By Ann Marie Foley - 10 April, 2014
Hughie O’Donoghue designed two stained glass windows in the Abbey.
An artist who draws inspiration from his mother’s native Mayo, and the administrator of the Catholic Westminster Cathedral were among those who met the President Michael D. Higgins and his wife, Mrs Sabina Higgins, on their visit to Westminster Abbey on Tuesday.
At the Abbey, the President observed a moment’s silence and laid a wreath at the Grave of the Unknown Warrior.
This solemn and silent act was in contrast to the earlier pageantry and was highly symbolic in paying tribute to all those who fought in World War I, but especially those Irishmen who where shunned because they chose to fight on Britain’s side.
President Higgins and his wife Sabina also paused and bowed their heads at a plaque dedicated to Louis, the Earl of Mountbatten, the Queen’s cousin, who was killed by an IRA bomb.
Prayers were said for the people and Government of Ireland and of the UK. Then the President and his party took a tour of the historic Abbey, taking in the Lady Chapel.
There, the President met Hughie O’Donoghue, the artist who designed two stained glassed windows to coincide with the Queen’s jubilee. The panels are laid out in the gothic fashion, to be read from the base up to the heavens.
O’Donoghue has incorporated religious emblems — stars, the fleur de lis and the lily — to represent the Blessed Virgin Mary.
Kilkenny was home for 15 years, while his children attended school.
The President welcomed by the Dean of Westminster, the Very Rev Dr John Hall, and members of the Chapter.
The Dean introduced members of the College of Westminster Abbey, and Canon Christopher Tuckwell, administrator of Westminster (RC) Cathedral as well as the Rev Martin Turner, Superintendent Minister of Methodist Central Hall Westminster.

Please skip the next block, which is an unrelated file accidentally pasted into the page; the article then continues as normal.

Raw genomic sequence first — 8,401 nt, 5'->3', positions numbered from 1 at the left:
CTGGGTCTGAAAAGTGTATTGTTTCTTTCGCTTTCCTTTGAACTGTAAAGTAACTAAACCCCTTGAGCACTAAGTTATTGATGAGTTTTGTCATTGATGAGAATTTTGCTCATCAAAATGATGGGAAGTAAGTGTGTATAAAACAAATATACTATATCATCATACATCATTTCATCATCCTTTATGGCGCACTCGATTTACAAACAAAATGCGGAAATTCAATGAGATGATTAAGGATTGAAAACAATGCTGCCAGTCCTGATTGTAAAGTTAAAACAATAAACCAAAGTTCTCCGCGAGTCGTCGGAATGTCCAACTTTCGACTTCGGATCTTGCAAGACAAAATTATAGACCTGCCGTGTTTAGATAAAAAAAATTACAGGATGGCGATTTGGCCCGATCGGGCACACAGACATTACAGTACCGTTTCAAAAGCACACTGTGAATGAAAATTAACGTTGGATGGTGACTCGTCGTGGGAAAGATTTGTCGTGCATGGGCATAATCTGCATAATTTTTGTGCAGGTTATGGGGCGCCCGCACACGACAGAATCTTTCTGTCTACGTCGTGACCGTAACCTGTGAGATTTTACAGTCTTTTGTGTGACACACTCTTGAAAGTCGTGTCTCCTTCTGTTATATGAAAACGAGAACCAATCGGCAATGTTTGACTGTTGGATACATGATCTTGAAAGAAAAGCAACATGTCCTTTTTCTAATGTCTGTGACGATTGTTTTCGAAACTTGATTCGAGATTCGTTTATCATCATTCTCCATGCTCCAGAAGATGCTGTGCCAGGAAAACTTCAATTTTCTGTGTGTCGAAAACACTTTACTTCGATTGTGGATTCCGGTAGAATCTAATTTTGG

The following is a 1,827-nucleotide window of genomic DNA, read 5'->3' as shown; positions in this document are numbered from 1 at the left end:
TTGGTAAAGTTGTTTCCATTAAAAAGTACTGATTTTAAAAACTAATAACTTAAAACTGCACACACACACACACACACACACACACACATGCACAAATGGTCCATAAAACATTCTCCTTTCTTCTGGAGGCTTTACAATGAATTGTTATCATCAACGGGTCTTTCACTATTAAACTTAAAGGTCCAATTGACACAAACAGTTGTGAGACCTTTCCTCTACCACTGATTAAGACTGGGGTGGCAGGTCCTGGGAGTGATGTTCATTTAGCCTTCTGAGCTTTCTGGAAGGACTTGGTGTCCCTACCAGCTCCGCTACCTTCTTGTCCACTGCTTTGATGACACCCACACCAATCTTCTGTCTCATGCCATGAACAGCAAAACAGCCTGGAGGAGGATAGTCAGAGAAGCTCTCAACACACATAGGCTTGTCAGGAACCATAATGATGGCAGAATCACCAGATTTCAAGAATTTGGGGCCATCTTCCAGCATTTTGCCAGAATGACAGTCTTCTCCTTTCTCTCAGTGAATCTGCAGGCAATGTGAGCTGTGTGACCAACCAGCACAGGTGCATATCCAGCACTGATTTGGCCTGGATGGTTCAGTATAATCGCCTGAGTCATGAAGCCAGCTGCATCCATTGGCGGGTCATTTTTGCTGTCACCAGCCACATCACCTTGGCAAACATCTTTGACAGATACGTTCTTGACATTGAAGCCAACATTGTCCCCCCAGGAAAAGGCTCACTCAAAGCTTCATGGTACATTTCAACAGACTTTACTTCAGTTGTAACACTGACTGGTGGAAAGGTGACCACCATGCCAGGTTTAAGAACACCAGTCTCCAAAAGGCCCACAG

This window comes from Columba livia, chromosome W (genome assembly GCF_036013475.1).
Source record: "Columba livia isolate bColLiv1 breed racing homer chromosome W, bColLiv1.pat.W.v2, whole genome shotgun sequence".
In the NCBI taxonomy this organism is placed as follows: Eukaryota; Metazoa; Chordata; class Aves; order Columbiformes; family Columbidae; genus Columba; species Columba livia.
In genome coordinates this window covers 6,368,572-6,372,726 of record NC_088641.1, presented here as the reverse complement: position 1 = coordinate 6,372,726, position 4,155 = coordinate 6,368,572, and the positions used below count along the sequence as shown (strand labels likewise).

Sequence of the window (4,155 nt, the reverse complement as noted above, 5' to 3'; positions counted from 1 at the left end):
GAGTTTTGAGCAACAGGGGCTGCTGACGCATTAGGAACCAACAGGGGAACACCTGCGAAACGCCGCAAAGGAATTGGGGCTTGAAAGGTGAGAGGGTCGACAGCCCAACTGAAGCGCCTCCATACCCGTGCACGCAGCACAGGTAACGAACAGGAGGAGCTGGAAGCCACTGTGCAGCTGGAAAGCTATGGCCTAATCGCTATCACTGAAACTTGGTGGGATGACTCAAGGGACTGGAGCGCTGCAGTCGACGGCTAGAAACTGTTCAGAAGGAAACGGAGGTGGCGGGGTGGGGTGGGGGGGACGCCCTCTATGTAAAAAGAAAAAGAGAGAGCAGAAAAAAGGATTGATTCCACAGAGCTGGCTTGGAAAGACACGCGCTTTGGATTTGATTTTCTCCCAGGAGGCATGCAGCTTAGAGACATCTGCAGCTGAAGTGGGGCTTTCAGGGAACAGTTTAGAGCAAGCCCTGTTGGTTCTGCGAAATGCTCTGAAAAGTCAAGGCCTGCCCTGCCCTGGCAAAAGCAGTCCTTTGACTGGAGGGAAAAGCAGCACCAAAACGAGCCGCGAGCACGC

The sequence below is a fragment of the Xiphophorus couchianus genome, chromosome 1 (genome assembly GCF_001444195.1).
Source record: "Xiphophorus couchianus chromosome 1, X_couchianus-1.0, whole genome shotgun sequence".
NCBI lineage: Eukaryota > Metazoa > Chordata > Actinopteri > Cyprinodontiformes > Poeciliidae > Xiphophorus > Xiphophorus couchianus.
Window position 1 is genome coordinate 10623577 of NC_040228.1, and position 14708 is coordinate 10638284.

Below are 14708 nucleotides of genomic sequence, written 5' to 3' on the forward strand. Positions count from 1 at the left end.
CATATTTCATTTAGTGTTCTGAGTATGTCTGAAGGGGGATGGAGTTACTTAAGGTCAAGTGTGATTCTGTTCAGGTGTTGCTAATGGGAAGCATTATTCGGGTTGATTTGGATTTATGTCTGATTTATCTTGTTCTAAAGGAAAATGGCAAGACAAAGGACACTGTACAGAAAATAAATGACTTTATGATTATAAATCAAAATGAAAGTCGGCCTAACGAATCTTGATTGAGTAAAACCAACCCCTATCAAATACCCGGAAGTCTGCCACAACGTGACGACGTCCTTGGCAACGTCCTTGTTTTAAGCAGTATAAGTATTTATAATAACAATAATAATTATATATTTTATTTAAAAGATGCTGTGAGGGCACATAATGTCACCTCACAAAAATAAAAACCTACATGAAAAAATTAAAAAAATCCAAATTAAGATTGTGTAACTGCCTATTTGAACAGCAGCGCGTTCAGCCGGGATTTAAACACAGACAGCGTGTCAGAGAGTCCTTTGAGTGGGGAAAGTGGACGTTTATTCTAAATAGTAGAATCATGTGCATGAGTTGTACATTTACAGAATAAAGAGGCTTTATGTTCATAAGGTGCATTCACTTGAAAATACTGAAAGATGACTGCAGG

On the last day of the official visit, the Irish President and Mrs Higgins will visit Coventry Cathedral.
During the tour of the cathedral they will meet denominational representatives in the Chapel of Unity.
The Chapel of Unity brings the Church of England, Catholic and the Free Churches together for Christian service in Coventry, and was born out of the sufferings of war and the ecumenical enthusiasm of the church leaders.
The President and Mrs Higgins will also visit the ruins of the old cathedral.
Separately, it has emerged that President Higgins is not the first Irishman to be honoured in Windsor Castle.
Another Irishman is honoured in St George’s Chapel, the royal chapel on the grounds of Windsor Castle.
A memorial plaque in the north choir aisle commemorates the life of Fr Thomas Ryan SJ.
It reads: “Remember with prayer and praise THOMAS RYAN, 1889-1971, who for thirty-eight years served his Lord in Hong Kong as priest of the Society of Jesus”.
According to Fr Ryan’s biographer, Fr Todd Morrissey SJ, Fr Ryan was “a man of immense energy, with a strong commitment to social justice, [who] combined religion and dedication to the poor in Ireland, China and Hong Kong.”
Both as a Jesuit and as a head of a government department in Hong Kong, Fr Ryan was deeply committed and immensely hard-working.
He was devoted to the Chinese people, and one of his Chinese friends was responsible for arranging to have his life commemorated at Windsor. For the full story of this remarkable man, see Fr Morrissey’s biography.